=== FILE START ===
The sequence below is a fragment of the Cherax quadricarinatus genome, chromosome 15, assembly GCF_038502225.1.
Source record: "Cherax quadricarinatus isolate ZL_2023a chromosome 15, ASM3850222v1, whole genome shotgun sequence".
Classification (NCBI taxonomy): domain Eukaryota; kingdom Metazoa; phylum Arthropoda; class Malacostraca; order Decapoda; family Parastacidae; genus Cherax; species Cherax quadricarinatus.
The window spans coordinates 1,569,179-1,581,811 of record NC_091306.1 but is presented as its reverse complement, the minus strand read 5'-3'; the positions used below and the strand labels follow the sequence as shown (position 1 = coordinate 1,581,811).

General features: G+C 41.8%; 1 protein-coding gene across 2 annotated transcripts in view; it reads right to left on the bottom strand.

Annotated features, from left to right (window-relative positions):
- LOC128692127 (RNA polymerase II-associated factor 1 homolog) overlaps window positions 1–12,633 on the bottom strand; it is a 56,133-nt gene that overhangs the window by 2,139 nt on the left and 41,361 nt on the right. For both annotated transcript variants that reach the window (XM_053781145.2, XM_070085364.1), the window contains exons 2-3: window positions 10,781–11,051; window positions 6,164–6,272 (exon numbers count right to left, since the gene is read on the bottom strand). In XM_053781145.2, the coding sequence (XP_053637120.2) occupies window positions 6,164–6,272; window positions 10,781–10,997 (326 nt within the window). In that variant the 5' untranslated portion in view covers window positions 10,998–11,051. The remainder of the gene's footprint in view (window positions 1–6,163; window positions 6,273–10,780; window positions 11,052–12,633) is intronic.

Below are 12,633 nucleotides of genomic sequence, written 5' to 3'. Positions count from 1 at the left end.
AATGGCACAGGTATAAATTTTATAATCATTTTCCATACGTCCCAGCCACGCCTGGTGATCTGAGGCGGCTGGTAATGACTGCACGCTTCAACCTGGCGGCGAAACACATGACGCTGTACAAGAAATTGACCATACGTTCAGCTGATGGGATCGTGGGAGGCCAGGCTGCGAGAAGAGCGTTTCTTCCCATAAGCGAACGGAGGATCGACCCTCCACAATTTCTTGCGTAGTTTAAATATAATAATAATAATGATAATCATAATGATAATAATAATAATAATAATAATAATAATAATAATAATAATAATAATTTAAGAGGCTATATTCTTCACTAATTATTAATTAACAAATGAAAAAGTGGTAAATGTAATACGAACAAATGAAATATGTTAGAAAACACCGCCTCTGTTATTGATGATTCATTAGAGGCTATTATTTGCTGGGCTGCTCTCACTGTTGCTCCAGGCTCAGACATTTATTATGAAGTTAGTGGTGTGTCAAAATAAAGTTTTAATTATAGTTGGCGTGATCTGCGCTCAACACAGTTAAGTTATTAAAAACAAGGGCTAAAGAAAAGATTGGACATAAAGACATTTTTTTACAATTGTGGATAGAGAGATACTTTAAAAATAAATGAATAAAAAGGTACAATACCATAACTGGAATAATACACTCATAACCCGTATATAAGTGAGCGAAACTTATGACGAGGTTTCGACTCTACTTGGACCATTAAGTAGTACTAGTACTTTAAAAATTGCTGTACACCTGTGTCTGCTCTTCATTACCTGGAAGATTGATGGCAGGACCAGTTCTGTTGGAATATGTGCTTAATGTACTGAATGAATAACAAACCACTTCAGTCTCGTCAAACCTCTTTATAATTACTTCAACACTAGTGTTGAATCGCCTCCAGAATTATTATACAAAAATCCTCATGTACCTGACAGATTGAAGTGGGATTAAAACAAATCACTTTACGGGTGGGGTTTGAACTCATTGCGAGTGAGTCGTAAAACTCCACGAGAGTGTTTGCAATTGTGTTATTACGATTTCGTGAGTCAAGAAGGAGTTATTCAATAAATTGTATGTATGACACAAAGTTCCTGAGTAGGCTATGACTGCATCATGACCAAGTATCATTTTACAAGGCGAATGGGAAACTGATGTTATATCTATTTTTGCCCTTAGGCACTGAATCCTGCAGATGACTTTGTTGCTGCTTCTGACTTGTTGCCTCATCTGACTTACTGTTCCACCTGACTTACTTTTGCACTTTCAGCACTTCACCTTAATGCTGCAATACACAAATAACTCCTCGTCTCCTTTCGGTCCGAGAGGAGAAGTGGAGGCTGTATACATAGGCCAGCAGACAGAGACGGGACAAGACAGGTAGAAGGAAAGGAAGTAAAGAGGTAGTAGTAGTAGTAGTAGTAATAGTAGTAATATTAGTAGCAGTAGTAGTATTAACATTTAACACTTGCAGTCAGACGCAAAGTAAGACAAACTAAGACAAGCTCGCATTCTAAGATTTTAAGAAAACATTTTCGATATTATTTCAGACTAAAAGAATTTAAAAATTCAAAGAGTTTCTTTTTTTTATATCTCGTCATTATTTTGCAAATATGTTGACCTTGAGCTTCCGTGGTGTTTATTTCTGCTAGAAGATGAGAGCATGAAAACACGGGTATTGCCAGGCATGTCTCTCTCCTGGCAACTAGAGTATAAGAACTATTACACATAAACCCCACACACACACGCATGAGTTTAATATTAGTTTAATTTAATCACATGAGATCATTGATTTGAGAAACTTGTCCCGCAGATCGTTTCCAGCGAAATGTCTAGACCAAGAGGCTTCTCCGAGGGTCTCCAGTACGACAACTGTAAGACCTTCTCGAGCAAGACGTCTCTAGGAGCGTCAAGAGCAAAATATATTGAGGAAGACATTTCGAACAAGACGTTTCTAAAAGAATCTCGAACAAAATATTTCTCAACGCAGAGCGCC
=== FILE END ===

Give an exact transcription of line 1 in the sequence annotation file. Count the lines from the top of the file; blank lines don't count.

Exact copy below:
The sequence below is a fragment of the Cherax quadricarinatus genome, chromosome 15, assembly GCF_038502225.1.